Above all else, I learned through this process just how much more there is to learn. I urge IE3 interns not to let the experience and the education end just because the internship ends. The reflection process should be a lifelong one – after all, (I’m sure most IE3 interns agree) the IE3 experience is a life-changing one.
In June 2008, I flew to Coffs Harbour, Australia to intern at the National Marine Science Centre (NMSC) as a Research Assistant to two professors, for six months. One of the research projects involved diving the reefs for monitoring projects and the other was a lab-based climate change research project. Within the first few weeks of my internship, I came to realize the diving project was never going to happen. Disappointed by the turn of events, I turned lemons into lemonade and devoted my time to work on the climate change research project.
To my complete surprise, I thoroughly loved the nitty-gritty lab work. My supervisor and I went snorkeling at least once a week to collect sea urchins and ran experiments that sometimes ran late into the night. I was in charge of the lab and monitored the experiments and animals every day. In December, NMSC paid for me to go a scientific conference in Sydney where I listened to world-renowned scientists talk about their research. Needless to say, when my time was up at NMSC, it was hard to leave!
Upon my return to the U.S., I had new passion for marine biology and climate change research. I remained in close contact with my supervisor in Australia about the status of our experiments and the results. As I neared graduation at OSU, I decided I wanted to continue similar research in graduate school. My relevant research experience at NMSC gave me the passion and the scientific background I needed to skip a Masters program. Now, one year after my return from Australia, I have been accepted to a Ph.D. program at the University of California Santa Barbara starting in fall 2010.
My IE3 story is one of complete success. I chose the IE3 program simply because there was a marine biology internship available in Australia, and I thought an internship would help me figure out my future. Little did I know, or expect, that the cancellation of the diving research project would benefit me and put me directly on the path towards a PhD. IE3 has been an invaluable experience both academically and travel-wise. To those students debating international internships, I say: DO IT! The benefits may stretch well beyond your expectations!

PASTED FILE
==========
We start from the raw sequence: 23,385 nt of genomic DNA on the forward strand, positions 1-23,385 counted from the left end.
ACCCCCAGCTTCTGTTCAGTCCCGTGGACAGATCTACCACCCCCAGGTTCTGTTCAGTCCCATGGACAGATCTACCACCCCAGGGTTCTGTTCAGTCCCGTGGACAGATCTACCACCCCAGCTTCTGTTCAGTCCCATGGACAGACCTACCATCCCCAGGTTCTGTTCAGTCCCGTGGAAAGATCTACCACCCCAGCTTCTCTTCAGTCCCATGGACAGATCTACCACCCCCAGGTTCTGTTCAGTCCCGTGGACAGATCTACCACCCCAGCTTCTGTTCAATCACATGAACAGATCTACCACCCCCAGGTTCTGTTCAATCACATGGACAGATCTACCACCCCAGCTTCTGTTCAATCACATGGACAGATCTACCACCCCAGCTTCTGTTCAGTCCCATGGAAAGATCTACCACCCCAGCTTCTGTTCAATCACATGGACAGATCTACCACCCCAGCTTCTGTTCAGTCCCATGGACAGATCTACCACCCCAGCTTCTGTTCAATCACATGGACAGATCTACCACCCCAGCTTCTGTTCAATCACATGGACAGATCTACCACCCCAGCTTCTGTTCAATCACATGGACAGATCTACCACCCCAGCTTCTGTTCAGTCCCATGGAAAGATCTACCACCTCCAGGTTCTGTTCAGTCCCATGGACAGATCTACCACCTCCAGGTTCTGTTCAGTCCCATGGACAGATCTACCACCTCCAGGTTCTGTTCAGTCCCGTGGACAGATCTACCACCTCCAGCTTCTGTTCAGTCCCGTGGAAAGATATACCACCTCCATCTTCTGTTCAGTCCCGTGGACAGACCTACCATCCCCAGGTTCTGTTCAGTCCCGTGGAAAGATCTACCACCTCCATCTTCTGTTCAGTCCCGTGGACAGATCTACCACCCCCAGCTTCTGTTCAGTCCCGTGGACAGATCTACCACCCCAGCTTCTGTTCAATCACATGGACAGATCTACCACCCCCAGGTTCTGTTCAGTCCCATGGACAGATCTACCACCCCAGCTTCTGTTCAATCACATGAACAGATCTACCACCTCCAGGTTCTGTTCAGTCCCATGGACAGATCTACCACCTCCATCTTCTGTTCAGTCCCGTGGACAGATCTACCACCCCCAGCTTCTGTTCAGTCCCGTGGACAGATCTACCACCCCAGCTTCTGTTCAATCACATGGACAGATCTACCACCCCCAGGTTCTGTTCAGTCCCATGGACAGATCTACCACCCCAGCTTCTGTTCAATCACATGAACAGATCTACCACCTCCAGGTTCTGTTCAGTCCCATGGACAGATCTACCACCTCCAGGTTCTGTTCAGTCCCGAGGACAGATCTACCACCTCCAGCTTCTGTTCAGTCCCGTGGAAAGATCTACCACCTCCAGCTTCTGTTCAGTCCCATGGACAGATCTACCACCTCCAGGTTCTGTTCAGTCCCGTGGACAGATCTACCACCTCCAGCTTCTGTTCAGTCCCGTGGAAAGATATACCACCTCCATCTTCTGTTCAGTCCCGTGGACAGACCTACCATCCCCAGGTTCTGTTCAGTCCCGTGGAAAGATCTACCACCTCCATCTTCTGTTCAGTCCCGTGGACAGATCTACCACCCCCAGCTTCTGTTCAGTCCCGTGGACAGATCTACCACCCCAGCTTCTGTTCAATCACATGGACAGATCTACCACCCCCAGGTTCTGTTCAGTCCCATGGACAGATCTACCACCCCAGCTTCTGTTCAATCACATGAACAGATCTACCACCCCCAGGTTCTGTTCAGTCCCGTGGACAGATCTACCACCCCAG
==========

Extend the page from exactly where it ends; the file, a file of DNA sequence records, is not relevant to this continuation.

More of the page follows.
The walk from the bus stop on London Street down Abbey Hill toward Parliament only takes 15 minutes but heads up! Be alert for doggy piles, cigarette butts, pigeon poop, the occasional puddle of vomit and a twist of razor wire – we are in the city, you know! Scan the skies for pigeons and tar drippings when walking under the train trestle in this seedy pocket of neighborhood, but then…..THEN (cue harps and angels) emerging from this darkness ~ BEHOLD! Holyrood Palace on your left and behind is the glorious Arthur’s Seat (a small mountain made by volcanic rock) looming over her with Parliament only one block further. The perfect trifecta! You now find yourself at the base of the Royal Mile, the famous street that leads uphill from Parliament to Edinburgh Castle at the top. You’ll find shops and pubs and medieval historical and ghost tours right here on the main vein of the city. The people watching is endless ~ if you want history and excitement, you could spend a full week on this street.